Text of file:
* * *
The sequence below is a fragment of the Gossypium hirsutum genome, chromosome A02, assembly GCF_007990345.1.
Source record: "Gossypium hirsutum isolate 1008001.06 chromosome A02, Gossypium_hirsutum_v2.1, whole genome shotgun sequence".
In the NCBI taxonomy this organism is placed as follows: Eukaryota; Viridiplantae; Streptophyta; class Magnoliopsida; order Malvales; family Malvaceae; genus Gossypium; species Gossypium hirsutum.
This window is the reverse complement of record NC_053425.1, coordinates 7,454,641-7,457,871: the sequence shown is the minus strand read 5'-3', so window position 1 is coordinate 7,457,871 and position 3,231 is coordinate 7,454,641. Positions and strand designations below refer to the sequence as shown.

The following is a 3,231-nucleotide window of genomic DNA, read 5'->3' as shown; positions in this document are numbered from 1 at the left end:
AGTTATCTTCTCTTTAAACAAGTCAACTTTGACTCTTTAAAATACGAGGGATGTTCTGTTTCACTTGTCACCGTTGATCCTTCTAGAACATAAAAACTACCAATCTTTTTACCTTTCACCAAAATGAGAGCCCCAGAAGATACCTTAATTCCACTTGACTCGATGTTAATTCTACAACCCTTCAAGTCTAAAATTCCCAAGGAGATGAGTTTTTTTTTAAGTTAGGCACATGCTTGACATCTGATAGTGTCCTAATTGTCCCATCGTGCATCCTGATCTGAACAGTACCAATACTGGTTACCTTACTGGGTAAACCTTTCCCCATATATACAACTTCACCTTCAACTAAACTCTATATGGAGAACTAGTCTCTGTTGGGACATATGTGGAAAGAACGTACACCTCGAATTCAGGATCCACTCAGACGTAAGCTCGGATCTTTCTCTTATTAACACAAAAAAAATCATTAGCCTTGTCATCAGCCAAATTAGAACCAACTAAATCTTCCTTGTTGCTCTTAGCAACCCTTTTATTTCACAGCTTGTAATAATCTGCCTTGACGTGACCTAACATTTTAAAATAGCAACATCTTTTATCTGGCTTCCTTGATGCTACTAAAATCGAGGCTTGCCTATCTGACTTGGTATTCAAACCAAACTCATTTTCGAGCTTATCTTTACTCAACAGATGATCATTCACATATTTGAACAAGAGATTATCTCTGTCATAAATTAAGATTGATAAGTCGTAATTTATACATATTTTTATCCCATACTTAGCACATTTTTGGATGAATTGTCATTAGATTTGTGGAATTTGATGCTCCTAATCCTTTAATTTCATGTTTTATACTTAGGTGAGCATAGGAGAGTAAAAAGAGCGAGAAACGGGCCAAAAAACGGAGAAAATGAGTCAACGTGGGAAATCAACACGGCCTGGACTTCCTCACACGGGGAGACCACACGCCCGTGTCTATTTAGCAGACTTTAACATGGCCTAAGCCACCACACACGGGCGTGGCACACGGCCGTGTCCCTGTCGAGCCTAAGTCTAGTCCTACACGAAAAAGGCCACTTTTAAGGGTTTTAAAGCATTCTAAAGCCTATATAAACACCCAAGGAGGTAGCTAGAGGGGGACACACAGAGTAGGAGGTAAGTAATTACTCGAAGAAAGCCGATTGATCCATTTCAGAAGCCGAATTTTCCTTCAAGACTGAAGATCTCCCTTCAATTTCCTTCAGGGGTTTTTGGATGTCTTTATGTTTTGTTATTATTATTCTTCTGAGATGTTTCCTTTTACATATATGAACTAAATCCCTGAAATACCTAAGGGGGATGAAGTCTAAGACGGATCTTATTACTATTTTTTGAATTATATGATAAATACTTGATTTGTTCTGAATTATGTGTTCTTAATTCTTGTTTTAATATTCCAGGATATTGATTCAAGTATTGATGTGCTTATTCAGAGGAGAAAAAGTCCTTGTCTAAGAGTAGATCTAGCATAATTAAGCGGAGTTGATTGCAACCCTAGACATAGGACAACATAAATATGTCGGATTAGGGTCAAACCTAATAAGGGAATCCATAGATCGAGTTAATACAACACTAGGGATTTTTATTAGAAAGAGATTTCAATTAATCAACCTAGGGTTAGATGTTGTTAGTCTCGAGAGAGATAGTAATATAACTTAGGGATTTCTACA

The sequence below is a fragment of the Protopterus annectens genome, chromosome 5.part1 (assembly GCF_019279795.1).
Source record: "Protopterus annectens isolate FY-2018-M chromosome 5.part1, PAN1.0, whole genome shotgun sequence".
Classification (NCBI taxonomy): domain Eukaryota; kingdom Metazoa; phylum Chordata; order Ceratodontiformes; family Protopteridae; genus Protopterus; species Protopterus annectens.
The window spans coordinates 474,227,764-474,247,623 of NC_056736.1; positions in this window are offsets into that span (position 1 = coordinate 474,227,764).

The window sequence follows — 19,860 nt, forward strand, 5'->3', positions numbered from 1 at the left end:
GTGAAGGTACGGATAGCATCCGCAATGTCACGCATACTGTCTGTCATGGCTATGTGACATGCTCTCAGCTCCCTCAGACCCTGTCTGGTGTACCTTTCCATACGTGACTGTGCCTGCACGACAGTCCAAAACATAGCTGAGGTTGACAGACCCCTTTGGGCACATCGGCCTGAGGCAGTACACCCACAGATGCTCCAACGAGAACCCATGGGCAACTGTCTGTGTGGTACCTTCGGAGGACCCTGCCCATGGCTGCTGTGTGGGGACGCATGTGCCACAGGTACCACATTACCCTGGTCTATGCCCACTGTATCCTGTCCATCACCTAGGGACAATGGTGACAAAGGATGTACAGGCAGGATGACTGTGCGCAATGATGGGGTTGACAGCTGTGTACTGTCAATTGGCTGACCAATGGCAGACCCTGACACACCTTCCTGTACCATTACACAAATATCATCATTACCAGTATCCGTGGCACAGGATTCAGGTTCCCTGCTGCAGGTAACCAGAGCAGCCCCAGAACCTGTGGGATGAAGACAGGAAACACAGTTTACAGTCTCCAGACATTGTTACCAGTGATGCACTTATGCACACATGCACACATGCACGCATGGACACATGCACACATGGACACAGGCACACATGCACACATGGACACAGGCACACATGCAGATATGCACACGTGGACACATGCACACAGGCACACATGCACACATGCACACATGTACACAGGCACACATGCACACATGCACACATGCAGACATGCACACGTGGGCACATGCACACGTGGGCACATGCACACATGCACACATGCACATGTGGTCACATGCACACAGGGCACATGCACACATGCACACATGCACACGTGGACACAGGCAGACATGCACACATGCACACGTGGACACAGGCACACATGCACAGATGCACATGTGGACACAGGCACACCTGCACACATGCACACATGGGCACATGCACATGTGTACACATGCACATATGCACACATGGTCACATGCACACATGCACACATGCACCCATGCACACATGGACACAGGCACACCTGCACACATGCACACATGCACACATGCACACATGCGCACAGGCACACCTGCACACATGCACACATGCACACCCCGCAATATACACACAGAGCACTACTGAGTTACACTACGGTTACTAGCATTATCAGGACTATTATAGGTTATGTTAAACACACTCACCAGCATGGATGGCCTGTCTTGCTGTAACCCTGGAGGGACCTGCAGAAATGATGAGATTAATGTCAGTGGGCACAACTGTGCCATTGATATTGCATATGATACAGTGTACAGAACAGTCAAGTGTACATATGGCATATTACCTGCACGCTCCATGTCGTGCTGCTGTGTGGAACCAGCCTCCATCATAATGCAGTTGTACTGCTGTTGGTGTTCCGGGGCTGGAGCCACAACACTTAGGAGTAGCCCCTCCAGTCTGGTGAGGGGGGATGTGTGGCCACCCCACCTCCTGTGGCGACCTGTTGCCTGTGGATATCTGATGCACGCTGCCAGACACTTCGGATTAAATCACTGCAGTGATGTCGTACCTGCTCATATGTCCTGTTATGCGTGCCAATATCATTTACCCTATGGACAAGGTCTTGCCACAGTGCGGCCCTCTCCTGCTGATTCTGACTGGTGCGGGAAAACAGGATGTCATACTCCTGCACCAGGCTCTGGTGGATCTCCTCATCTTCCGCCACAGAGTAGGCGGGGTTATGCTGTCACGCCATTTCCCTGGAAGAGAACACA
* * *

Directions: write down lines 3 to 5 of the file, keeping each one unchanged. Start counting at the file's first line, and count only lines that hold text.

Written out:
In the NCBI taxonomy this organism is placed as follows: Eukaryota; Viridiplantae; Streptophyta; class Magnoliopsida; order Malvales; family Malvaceae; genus Gossypium; species Gossypium hirsutum.
This window is the reverse complement of record NC_053425.1, coordinates 7,454,641-7,457,871: the sequence shown is the minus strand read 5'-3', so window position 1 is coordinate 7,457,871 and position 3,231 is coordinate 7,454,641. Positions and strand designations below refer to the sequence as shown.

The following is a 3,231-nucleotide window of genomic DNA, read 5'->3' as shown; positions in this document are numbered from 1 at the left end: